In in vivo MR imaging applications such as whole-body screening (1-11) and activation mapping in functional MRI (12-25), relatively low resolution MR imaging is often used due to the requirement of large field-of-view (FOV) or rapid imaging speed. The tradeoff for the shortened acquisition time in low resolution imaging is the dramatically reduced acquisition of high frequency components of MR signals. Images with lack of high frequency information provide limited details of the imaging objects. Recently, compressed sensing (CS) imaging technique (26,27) has been used to reduce the acquisition time and raw data size by significantly undersampling the k-space for MRI (28-50). Based on CS technique, the interpolated compressed sensing (iCS) MRI (51-53) is proposed and has demonstrated the advantages in multiple slice MR imaging acquisitions for improving image quality and contrast by utilizing the raw from other slices and the weighting functions. In this work, we investigate a novel strategy to improve image quality for multiple-slice low resolution imaging by using the sparse sampling technique. In a multiple-slice low resolution acquisition, on the top of the k-space data acquired for forming the low resolution image, more k-space data of one center slice will be acquired by using the incoherent sampling strategy. The extra k-space data of the center slice would be able to enhance the high frequency information and thus increase the image resolution, ultimately providing more detailed information of the image. Based on the low resolution data, weighting functions which reflect the difference between the center slice and other slices (or target slices) can be generated. The extra data acquired in the center slice will be interpolated to the other slices after multiplying the corresponding weighting functions. The image reconstruction for each slice will then be performed by using the CS reconstruction algorithm. This strategy is able to enhance the quality of the low resolution images in the multiple slice imaging, in terms of resolution, contrast and image fidelity. In vivo MR imaging of human brain was applied to investigate the feasibility and performance of the proposed method. Comparison with original low resolution images in image error was also performed.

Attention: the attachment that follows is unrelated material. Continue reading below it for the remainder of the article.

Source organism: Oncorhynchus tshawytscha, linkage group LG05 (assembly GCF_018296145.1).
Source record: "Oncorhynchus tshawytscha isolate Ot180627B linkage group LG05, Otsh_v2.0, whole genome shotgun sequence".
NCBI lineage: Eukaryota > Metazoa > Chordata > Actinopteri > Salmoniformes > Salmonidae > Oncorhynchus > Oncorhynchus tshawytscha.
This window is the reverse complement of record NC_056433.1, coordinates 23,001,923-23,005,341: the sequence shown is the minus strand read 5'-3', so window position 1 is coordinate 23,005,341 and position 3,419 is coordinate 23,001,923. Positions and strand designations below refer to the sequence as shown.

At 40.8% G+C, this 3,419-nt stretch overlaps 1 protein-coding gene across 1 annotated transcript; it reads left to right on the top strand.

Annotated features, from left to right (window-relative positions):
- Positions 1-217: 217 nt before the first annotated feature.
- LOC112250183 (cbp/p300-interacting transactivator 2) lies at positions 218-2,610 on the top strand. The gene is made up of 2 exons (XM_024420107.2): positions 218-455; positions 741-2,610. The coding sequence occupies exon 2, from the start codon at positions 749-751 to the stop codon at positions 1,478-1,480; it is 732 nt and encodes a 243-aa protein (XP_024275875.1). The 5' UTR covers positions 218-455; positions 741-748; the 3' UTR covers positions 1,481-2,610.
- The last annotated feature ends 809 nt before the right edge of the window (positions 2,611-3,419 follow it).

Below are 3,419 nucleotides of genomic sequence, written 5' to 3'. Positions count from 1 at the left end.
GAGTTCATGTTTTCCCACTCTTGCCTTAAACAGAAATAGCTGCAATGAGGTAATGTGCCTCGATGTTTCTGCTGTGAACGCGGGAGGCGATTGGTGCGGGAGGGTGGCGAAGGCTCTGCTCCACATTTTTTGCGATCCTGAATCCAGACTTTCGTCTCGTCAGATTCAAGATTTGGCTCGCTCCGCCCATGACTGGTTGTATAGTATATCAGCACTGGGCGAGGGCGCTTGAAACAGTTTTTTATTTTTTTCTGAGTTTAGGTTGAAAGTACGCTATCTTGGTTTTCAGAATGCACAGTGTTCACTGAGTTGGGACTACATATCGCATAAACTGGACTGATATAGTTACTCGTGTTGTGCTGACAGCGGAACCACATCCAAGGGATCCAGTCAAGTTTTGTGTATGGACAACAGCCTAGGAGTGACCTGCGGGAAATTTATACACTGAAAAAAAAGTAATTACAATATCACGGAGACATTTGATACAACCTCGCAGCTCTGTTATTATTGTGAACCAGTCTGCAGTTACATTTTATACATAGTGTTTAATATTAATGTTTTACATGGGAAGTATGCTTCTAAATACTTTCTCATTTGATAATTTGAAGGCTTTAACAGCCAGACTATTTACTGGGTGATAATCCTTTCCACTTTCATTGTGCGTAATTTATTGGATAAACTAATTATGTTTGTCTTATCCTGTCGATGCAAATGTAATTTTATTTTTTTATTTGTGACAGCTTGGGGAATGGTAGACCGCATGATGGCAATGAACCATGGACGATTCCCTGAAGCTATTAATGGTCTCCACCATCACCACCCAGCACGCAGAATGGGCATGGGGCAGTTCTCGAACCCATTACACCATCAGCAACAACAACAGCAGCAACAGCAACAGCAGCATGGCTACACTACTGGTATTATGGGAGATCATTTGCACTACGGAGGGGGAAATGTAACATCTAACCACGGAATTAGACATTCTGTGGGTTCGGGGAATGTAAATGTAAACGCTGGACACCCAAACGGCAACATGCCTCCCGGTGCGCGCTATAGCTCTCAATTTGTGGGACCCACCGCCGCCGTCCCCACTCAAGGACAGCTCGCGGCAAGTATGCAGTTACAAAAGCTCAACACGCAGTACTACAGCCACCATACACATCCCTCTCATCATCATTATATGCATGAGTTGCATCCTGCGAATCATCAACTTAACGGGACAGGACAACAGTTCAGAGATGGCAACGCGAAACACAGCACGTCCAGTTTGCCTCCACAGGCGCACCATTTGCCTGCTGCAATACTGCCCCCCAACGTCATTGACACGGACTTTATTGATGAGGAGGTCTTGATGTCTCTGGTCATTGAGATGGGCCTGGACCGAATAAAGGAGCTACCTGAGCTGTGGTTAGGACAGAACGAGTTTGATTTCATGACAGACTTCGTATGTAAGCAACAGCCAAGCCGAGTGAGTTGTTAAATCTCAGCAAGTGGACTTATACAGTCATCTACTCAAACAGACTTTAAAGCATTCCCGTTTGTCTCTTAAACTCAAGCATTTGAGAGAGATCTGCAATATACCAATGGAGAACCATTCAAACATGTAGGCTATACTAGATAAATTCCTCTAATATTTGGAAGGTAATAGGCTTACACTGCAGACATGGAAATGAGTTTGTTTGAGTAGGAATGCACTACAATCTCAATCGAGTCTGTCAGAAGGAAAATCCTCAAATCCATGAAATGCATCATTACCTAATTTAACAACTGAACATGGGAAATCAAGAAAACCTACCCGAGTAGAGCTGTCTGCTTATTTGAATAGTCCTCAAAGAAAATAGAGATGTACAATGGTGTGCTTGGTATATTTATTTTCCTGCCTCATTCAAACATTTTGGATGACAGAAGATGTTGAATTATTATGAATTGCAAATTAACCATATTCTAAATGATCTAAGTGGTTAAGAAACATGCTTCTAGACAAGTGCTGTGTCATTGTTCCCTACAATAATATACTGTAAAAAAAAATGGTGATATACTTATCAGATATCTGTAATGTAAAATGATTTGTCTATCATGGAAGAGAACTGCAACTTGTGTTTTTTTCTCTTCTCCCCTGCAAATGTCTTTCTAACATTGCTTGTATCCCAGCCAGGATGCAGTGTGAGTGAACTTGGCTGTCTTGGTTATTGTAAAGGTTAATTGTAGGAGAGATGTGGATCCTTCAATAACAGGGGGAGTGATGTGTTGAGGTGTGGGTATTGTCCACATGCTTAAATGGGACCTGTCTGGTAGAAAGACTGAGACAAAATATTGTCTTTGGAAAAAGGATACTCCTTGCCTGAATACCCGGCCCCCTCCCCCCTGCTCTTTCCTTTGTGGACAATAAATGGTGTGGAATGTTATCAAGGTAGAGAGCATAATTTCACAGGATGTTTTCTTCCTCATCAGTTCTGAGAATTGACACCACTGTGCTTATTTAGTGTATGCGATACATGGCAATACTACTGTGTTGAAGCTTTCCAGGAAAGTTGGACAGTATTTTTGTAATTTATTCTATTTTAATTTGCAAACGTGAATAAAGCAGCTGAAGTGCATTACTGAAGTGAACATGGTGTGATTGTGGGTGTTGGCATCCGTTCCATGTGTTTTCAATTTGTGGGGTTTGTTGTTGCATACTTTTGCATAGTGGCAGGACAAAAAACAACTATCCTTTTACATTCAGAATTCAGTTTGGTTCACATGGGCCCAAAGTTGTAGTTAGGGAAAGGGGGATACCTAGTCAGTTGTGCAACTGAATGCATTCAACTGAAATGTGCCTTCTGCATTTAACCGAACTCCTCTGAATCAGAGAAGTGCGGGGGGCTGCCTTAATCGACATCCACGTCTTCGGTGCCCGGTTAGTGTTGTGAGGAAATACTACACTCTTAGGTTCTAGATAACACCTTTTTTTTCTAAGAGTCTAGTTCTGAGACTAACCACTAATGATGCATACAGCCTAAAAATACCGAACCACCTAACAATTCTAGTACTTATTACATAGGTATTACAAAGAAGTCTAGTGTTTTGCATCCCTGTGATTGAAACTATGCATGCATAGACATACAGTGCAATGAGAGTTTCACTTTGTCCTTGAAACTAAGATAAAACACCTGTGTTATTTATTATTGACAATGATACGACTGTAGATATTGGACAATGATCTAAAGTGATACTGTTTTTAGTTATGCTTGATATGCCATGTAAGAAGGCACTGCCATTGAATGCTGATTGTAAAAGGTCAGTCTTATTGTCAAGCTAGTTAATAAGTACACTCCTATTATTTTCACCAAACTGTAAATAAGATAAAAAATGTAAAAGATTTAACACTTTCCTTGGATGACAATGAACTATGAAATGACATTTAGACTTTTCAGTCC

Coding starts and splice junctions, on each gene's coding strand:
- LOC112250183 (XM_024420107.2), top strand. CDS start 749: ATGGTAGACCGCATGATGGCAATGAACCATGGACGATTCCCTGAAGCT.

Theory and methods